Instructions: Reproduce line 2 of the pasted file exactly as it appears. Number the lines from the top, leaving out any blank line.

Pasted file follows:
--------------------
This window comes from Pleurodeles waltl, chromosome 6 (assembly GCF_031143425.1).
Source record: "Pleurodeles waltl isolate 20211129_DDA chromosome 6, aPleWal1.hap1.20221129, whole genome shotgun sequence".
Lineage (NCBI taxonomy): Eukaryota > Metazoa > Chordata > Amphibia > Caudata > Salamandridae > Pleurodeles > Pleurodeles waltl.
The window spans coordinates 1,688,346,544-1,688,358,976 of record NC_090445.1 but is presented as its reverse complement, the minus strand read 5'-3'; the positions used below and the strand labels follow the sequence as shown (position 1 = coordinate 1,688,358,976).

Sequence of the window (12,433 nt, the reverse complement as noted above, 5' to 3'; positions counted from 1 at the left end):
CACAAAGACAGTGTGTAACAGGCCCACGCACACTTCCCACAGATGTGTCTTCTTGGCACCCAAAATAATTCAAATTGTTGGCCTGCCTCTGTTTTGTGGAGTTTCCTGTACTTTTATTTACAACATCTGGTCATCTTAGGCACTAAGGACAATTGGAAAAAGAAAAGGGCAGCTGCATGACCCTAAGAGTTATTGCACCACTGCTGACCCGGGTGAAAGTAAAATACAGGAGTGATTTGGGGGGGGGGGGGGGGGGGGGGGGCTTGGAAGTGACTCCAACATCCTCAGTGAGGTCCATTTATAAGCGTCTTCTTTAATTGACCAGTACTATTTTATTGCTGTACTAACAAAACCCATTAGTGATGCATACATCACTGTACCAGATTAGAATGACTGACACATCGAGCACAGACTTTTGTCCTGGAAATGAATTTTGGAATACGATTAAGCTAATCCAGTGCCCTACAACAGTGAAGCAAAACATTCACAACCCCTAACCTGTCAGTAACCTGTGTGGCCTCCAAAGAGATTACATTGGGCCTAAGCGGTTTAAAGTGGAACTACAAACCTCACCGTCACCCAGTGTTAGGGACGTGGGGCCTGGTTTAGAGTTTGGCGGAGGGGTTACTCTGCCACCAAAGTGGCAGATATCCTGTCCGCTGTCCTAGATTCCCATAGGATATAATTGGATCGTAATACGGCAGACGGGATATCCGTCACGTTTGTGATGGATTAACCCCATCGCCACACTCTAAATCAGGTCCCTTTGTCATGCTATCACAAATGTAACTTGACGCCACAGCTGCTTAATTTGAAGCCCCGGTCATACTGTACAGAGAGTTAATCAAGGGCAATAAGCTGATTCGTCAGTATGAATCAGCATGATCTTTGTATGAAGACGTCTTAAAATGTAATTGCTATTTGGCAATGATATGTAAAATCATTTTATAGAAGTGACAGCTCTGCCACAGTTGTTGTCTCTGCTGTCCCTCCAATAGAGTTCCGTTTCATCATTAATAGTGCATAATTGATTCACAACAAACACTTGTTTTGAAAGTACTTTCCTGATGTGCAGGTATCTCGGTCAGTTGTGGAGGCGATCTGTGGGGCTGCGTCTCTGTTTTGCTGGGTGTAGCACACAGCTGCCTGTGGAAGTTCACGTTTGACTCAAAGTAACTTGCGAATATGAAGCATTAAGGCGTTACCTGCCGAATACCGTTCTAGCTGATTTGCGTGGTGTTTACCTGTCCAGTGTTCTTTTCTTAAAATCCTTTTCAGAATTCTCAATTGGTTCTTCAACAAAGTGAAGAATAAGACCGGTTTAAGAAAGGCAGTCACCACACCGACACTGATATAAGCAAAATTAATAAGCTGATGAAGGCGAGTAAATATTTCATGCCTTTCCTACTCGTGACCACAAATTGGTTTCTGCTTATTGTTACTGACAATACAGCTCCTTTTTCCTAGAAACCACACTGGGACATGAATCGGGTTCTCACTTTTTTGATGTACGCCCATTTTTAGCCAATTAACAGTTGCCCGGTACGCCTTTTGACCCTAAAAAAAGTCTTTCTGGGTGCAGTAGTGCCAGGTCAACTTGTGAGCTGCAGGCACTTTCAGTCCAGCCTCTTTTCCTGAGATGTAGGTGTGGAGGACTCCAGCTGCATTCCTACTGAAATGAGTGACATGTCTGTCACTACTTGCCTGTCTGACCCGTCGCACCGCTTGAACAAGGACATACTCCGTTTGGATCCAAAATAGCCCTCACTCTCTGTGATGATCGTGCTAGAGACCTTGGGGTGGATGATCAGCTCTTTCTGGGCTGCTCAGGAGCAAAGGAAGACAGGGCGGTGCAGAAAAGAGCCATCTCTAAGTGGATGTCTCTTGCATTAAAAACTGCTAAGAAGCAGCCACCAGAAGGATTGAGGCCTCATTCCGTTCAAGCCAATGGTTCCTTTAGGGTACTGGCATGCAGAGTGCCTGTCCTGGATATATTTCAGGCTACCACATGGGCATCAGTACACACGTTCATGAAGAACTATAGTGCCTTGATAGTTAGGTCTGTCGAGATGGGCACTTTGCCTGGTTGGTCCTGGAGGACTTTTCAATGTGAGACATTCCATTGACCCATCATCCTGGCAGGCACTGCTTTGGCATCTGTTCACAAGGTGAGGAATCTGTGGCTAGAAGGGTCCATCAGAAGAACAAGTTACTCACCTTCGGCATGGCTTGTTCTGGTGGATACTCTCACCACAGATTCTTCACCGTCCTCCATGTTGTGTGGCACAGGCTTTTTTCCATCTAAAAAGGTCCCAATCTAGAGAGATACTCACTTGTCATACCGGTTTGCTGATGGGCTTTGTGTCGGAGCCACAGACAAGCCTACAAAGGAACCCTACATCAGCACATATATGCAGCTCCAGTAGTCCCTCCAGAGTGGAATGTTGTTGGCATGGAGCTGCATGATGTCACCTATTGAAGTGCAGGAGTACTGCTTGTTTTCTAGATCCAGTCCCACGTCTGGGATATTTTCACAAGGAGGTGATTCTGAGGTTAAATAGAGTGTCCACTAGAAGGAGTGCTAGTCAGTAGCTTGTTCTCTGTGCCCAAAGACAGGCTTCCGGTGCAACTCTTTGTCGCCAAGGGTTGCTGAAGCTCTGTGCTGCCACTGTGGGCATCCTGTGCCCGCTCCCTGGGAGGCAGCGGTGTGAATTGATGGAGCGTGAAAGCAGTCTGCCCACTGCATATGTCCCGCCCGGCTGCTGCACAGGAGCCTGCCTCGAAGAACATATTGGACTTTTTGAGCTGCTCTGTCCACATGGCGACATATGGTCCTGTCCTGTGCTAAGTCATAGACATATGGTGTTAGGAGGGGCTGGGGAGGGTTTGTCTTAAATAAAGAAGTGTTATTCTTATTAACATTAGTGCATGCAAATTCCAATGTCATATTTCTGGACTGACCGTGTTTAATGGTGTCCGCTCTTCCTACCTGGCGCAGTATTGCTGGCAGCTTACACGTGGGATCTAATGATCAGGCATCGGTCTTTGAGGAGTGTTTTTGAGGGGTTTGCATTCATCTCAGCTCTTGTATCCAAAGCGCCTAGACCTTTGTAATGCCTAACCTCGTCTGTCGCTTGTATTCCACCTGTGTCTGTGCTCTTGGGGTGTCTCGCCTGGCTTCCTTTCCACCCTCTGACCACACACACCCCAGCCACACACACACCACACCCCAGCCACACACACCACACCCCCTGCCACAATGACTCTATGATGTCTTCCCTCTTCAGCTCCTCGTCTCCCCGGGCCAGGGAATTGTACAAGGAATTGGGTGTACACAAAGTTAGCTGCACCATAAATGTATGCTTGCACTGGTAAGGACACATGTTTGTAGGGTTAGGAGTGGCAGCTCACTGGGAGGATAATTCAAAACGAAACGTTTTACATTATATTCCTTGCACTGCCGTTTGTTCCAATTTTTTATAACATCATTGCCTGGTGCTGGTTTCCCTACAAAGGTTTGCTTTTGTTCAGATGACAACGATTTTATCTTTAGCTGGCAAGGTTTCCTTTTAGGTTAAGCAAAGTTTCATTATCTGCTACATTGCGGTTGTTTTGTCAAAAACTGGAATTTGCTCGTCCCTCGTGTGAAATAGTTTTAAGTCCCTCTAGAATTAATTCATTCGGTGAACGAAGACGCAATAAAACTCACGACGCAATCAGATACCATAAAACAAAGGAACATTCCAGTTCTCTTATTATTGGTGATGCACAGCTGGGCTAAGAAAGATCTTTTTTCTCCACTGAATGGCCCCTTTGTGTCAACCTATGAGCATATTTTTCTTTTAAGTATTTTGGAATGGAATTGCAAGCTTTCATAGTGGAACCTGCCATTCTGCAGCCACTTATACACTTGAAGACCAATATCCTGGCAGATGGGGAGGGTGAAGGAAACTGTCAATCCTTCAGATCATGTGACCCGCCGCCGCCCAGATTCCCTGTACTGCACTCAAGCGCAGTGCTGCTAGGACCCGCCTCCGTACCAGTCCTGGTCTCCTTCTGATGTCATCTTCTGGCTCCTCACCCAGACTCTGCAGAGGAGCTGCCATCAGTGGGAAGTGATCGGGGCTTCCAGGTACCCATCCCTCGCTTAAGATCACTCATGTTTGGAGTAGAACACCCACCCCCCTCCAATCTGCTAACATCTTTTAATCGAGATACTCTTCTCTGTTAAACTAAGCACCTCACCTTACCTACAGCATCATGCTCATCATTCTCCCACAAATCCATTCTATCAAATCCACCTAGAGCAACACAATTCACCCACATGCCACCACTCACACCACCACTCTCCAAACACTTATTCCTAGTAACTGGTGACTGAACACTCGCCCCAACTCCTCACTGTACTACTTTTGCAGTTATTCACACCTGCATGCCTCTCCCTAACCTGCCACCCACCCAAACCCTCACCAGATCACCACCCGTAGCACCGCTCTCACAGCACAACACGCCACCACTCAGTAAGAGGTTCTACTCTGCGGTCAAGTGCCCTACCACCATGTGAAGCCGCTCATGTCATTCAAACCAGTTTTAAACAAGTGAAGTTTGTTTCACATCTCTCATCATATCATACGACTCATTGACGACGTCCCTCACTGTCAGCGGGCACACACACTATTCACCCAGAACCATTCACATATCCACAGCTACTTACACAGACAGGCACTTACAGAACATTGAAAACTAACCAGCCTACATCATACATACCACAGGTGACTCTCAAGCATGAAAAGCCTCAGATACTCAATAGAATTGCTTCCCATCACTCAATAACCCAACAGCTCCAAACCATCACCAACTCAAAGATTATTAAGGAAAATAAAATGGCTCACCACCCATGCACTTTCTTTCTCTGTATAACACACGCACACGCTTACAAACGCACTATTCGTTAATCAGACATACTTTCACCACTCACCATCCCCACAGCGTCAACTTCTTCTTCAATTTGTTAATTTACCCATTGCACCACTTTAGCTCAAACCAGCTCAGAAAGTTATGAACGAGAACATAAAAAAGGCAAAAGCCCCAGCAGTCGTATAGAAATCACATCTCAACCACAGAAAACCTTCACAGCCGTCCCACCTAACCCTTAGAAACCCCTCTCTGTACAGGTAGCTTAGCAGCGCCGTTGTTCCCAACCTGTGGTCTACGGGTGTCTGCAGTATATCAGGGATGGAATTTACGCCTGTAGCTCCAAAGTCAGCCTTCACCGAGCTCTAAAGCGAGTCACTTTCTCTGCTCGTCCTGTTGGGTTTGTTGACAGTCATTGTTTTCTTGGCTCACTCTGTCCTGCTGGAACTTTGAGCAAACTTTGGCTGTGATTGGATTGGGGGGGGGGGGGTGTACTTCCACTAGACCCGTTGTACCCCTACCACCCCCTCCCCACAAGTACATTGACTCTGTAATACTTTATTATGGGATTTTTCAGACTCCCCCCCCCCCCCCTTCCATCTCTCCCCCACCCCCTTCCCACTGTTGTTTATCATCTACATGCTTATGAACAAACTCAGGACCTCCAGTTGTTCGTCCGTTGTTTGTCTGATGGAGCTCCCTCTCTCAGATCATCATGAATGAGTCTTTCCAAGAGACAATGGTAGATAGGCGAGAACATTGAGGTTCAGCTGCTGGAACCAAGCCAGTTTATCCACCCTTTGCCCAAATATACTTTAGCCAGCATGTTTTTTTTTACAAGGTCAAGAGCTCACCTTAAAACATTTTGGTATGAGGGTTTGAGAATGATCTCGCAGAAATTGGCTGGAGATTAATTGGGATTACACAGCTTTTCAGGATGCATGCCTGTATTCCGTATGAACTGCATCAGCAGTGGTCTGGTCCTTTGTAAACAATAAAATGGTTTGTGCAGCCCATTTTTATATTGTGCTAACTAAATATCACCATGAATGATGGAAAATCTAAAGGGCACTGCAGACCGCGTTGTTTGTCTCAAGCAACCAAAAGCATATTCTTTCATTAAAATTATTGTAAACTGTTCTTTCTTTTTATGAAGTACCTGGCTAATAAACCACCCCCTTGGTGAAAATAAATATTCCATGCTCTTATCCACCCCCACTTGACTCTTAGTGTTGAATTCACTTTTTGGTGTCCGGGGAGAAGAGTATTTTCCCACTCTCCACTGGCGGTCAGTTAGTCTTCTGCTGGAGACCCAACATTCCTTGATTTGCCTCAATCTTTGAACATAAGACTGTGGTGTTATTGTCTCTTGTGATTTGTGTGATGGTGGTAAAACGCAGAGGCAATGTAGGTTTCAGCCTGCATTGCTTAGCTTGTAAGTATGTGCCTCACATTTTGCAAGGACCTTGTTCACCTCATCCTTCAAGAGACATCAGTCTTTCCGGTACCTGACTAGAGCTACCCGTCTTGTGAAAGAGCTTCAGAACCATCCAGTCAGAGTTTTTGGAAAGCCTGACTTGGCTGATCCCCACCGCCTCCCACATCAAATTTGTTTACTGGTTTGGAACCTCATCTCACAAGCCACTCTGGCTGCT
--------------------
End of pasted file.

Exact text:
Source record: "Pleurodeles waltl isolate 20211129_DDA chromosome 6, aPleWal1.hap1.20221129, whole genome shotgun sequence".